— IN THE 40S AND 50S, American companies sanded the nipples off the older mannequins, which were deemed to overtly sexual, according to mannequin expert Dr. Marsha Bentley Hale.

— LIKE MARILYN MONROE, the most popular movie star of the period, mannequins have tiny, defined waistlines, rounded hips, high busts, and sloping shoulders: the perfect (and, for most, unattainable) hourglass figure.

In 1959, the first Barbie doll, with her hourglass figure, is manufactured by American toy company Mattel, Inc. Three dolls are sold every second.

Source: BBC

   

Barbie’s waist in 2013: 16”. An average American woman’s waist in 2013: 35”

Source: Daily Mail

↓ Store Window Display, Nighttime, Jordan Marsh, Washington Street, Women's Clothing Display 1954

The complete history of mannequins: Garbos, Twiggies, Barbies and beyond. Image 20.

The complete history of mannequins: Garbos, Twiggies, Barbies and beyond. Image 21. 

 

 

1960-1970

Mannequins in the 1960s embody the changing beauty standards of the sexual revolution, and, although appearing different in style from the decade previous, still ignore the shape and size of the average consumer. This period marks the “supermodel” era, during which stick-thin Twiggy reigns supreme. 

   

Supermodels and superlight mannequins 

NEW MATERIALs: Fiberglass makes mannequins lighter and sturdier

Nipples return!

Adel Rootstein's mannequins introduce sex appeal, high fashion, and mannequins made to copy celebrities– so much so that Adel Rootstein makes Twiggy her own mannequin, mimicking her miniscule body measurements (5ft5) and copying her facial features. Twiggy becomes Rootstein's most famous manequin. 

The complete history of mannequins: Garbos, Twiggies, Barbies and beyond. Image 22.

The complete history of mannequins: Garbos, Twiggies, Barbies and beyond. Image 23.

↑ Chair by Allen Jones, 1969

The complete history of mannequins: Garbos, Twiggies, Barbies and beyond. Image 24.

The complete history of mannequins: Garbos, Twiggies, Barbies and beyond. Image 25.

During the Civil Rights Movement, Rootstein produces the first well known ethnic figure, Donyale Luna. Her likeness was consistently positioned in feline-like poses that reaffirmed the animalistic and overly sexualized stereotype for women of colour.

French mannequin company Siegel & Stockman creates abstracted, simplified, geometric, abbreviated renditions of human form, which were featured at the 1925 International Exposition of Decorative Arts in Paris.

   

“The old mannequin, too realistic to respond to the abstract form assumed the architecture and decoration, could no longer fit into the window display with its effective and sober luxury as it is now conceived. This basic conviction prompted me to make an appeal to a new form of expression in order to bring about a timely rejuvenation and modernization.”(Siegel, 1925)

Source: Tove Hermanson, Worn Through

“In the 1920s, realistic dolls with sculpted wax heads and glass eyes became “mannequins” as we know them today. Their poses were sophisticated, their bodies stylised, and their manner elegant. Their shape reflected ideal figure at the time, which was straight-up and boyish.”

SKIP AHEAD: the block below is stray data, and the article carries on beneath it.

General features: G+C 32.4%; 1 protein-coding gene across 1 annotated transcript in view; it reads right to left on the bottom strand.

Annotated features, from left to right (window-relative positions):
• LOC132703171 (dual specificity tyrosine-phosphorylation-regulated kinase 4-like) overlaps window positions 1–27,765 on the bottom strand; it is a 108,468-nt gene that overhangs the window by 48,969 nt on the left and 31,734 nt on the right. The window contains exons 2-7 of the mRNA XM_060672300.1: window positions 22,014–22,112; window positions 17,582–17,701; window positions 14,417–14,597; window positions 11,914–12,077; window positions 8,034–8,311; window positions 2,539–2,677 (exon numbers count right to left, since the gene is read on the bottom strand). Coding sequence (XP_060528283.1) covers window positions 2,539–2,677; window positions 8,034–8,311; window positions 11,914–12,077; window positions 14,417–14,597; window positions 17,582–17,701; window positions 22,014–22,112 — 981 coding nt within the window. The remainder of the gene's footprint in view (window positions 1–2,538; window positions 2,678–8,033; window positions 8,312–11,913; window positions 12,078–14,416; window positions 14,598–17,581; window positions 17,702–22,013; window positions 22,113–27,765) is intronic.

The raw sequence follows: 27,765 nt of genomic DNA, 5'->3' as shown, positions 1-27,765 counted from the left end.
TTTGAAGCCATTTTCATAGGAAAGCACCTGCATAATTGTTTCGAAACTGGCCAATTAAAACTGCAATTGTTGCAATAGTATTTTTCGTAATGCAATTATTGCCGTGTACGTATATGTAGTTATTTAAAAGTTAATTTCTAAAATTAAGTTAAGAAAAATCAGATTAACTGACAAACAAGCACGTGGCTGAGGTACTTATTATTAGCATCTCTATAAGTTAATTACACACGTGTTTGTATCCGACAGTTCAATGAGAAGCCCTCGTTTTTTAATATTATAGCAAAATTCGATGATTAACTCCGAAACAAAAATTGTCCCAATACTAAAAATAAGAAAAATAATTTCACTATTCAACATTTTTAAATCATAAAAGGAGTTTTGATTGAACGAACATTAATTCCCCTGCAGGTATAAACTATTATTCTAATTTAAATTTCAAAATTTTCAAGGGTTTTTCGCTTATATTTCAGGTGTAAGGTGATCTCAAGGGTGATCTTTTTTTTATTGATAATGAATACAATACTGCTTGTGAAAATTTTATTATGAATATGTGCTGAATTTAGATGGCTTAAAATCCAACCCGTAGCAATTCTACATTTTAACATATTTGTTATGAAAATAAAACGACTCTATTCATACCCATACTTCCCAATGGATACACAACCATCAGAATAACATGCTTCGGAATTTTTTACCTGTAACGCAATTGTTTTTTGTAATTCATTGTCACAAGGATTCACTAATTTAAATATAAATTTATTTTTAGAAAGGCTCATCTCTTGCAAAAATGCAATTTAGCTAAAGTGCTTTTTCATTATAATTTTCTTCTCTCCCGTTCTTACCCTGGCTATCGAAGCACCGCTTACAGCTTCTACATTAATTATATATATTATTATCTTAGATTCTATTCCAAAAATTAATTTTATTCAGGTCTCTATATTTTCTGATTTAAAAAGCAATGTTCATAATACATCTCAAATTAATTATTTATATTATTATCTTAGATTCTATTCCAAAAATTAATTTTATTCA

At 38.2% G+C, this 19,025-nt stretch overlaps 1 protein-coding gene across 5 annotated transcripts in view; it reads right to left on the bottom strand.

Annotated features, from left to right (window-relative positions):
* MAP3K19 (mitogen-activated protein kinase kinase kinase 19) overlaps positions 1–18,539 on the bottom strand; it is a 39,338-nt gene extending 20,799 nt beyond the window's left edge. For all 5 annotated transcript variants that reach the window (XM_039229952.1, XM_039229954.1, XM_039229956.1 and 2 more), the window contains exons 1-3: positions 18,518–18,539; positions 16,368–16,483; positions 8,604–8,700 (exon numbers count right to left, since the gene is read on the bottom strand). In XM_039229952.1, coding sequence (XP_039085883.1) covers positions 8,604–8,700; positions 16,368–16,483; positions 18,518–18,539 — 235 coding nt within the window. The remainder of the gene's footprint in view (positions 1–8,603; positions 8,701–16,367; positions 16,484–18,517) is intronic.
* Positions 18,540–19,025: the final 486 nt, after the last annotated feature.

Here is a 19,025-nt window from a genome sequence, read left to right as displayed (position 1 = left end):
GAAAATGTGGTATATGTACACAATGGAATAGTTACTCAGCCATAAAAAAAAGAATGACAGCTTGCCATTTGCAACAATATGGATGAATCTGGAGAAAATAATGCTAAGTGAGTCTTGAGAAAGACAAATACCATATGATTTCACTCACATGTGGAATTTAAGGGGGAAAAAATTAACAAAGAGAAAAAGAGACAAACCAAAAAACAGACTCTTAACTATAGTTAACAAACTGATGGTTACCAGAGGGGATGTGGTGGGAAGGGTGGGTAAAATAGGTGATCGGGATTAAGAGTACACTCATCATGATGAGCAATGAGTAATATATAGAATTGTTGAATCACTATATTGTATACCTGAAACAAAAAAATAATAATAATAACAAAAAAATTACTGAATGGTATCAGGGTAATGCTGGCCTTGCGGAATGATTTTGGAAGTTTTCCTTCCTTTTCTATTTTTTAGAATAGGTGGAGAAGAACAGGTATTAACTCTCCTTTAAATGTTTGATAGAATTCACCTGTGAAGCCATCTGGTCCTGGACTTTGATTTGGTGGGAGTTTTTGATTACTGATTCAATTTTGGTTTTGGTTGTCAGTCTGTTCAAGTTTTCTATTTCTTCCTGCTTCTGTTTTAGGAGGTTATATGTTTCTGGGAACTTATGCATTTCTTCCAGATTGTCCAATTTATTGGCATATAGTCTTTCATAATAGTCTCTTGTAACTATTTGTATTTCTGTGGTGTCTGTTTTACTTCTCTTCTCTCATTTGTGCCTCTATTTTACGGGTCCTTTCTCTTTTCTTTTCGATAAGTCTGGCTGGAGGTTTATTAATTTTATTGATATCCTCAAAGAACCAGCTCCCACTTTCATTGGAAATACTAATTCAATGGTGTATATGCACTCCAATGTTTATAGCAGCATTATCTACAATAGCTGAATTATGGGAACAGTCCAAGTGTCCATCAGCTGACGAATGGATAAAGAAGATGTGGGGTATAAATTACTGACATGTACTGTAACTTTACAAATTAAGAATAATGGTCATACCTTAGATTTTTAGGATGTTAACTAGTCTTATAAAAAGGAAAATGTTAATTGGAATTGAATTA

Oriole Cullen, V&A

 

 

1970-1980

As opposed to glamorous, recognisable celebrity-mannequins of the 60s, mannequins of the 70s become increasingly abstracted and faceless– morphing slowly into the headless drone-like figures which gain runaway popularity in the 90s. 

   

Faceless drones

The stick-thin figure, made popular by supermodels such as Twiggy, receives negative associations by the 70s, as mainstream media coverage of anorexia among celebrities emerges. The death of Karen Carpenter from anorexia proves particularly poignant.

Mannequins are typically painted in solid black/grey/white colour.

Adel Rootstein designs the Sayoko mannequin, after Japanese model Sayoko Yamaguchi. 

The complete history of mannequins: Garbos, Twiggies, Barbies and beyond. Image 26.

The complete history of mannequins: Garbos, Twiggies, Barbies and beyond. Image 27.

The 1970s sees the introduction of petite mannequins, designed to model clothing for women of a shorter height (typically 5 ft 3). However, as journalist Helen Burggraf noted in Crain’s New York Business, petite mannequins are “universally several inches taller than the women for whom they were designed… because ‘clothes simply look better on taller figures.’”

"A size 12 in the 1970s would be equivalent to an 8 today"

Oriole Cullen, V&A

 

 

1980-1990

Rejecting the unhealthy attitude to body image which takes centre-stage in the 60s (the devastating consequences of which become apparent in the 70s), the 1980s - and particularly its home-video exercise-tape trend - gives rise to a brief focus on health and fitness. In response, mannequins emerge with realistic, toned features.

   

Aerobicized bods

— Dressing like a tennis player becomes cool: It’s a period of velour, sweatbands, and legwarmers, and Nike branded clothing

In 1987, Kim Cattrall stars in ‘Mannequin’, a romantic comedy in which the male protagonist - an underemployed artist - falls in love with a mannequin who only comes to life for him. “I did a lot of bodybuilding because I wanted to be as streamlined as possible,” Cattrall commented after the film. “I wanted to match the mannequins as closely as I could."

The complete history of mannequins: Garbos, Twiggies, Barbies and beyond. Image 28.

The complete history of mannequins: Garbos, Twiggies, Barbies and beyond. Image 29.

The complete history of mannequins: Garbos, Twiggies, Barbies and beyond. Image 30.

By April 1989, Nike's sales revenue had grown 372% over seven years.

Source: WARC

Mannequins acquire realistic backbones, bellybuttons, and abs (matching fitness trend)

   

In the '80s, 69% of Playboy magazine models weighed 15% less than a healthy average weight for their size.

Source: The Changing Portrayal of Adolescents in the Media Since 1950,
Patrick Jamieson, Daniel Romer